Federation Bookkeeper Admits Embezzlement

A former bookkeeper for the Jewish Federation of Ventura County pleaded guilty to embezzlement. Susan Abrams said this week that she had stolen about $30,000 from the federation from 1998-2001. She faces sentencing Feb. 1, when she also is expected to pay restitution. She faces up to a year in prison.

New ADL Regional Leader Breaks Ground

Kevin O'Grady, a national expert in gay and lesbian issues and a longtime educator, has been named interim director at the Anti-Defamation League's (ADL) Orange County/Long Beach regional office.

O'Grady, formerly the ADL's associate director, replaces Rick Shapiro, who resigned after only five weeks on the job for undisclosed reasons. O'Grady's position is expected to become permanent in the near future.

"I think the work we do is incredibly important, and to have the opportunity to lead that mission is an honor," said O'Grady, who is believed to be the first gay person to head an ADL regional office. O'Grady, 40, said he plans to work closely with law enforcement agencies to combat hate crimes, anti-Semitism and extremist groups and to expand the ADL's presence in Long Beach. He came to the ADL three years ago after a 15-year career in education in Hawaii and California, where he received a Ph.D. in education from USC. He is a native of Brighton, England.

-- Marc Ballon, Senior Writer

Similar Goals Unite Faith-Based Agencies

At a conference held last week at Loyola Marymount University, Christian, Muslim and Jewish faith-based social service agencies were urged to better coordinate their services and to work more closely with government agencies. Titled "Government and Faith-Based Communities: Working Together to Build a Civil Society," the event was co-sponsored by Loyola Marymount University, Claremont Graduate University and the Aga Khan Shia Imami Ismaili Council for the Western United States.

Dr. Amy Gross of Jewish Family Service of Los Angeles and Jewish Family of the Conejo, Simi and West Valley columnist, Yasser Aman of the UMMA Community Clinic and Rita Chavez of the Dolores Mission described the services their organizations provide in their own communities. Citing the impressive response of faith-based organizations to major crises such as Hurricane Katrina, the Rev. Leonard Jackson, senior adviser to the mayor of Los Angeles, asked "why does it take a disaster to pull us together?"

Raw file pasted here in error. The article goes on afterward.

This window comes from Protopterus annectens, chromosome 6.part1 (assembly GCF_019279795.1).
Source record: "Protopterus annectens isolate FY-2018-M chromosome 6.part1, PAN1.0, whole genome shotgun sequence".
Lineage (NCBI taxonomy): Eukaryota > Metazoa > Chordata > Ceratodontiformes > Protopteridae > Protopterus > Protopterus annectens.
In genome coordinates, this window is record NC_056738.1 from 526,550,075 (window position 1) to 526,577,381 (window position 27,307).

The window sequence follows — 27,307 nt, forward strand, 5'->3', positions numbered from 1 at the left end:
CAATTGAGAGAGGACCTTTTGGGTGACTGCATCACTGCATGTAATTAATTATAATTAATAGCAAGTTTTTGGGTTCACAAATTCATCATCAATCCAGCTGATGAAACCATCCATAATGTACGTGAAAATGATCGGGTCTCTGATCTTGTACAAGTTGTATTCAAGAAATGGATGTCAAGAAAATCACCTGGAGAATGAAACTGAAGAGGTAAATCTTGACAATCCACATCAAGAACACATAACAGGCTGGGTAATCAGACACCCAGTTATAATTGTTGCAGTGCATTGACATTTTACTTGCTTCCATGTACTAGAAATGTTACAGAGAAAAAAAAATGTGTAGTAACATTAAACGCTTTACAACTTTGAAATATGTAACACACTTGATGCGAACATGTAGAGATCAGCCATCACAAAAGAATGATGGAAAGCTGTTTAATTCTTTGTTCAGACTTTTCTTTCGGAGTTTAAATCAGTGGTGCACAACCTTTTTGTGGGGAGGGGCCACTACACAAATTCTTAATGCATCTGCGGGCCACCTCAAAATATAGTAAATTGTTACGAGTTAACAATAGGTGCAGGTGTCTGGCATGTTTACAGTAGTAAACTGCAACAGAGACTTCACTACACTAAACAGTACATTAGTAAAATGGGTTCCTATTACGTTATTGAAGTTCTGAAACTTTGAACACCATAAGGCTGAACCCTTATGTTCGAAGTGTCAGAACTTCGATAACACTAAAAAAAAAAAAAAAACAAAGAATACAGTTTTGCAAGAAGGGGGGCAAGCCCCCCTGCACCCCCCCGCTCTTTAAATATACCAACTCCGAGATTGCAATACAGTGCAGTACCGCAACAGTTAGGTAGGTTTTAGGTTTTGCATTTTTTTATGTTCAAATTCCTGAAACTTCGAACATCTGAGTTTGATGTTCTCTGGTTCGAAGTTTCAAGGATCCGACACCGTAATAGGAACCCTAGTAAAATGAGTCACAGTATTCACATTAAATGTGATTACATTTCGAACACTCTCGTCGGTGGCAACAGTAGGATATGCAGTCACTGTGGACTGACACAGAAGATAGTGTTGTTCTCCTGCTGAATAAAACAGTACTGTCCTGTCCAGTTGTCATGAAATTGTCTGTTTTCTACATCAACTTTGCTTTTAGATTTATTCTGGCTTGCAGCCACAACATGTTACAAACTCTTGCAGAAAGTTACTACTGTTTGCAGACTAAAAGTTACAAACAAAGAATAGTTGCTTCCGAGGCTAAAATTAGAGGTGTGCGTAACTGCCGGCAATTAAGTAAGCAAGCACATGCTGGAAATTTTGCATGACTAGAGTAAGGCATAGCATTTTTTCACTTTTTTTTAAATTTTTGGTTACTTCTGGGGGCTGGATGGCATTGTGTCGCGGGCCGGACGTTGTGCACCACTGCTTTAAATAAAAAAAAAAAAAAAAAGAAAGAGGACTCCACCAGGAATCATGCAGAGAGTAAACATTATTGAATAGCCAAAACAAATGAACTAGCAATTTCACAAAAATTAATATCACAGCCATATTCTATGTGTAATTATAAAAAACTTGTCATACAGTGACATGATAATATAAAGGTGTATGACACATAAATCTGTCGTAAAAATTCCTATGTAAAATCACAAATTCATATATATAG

Rabbi Elliot Dorff, rector of the University of Judaism, gave a lucid explanation of tikkun olam and the Jewish tradition that requires Jews care for all.

"Judaism is a put up or shut up religion" he said. "We are required to act, not just to pay lip service."Jack Miles, the Pulitzer Prize-winning author of "God: A Biography," presented the Christian point of view and stressed the opportunities afforded charitable organizations by the U.S. tax code, while Dr. Azim Nanji, director of the Institute of Ismaili Studies in London explained the Muslim philosophy that says "the delivery of health care has no boundaries".

According to Nazim Karim, editor of The Ismaili magazine, the genesis of the conference came at the time of the Northridge quake, when faith-based organizations first worked together. Now, he said, is the time "to see what can be done practically."

-- Peter L. Rothholz, Contributing Writer

Briefs courtesy Jewish Telegraphic Agency unless otherwise noted. {--Tracker Pixel for Entry--}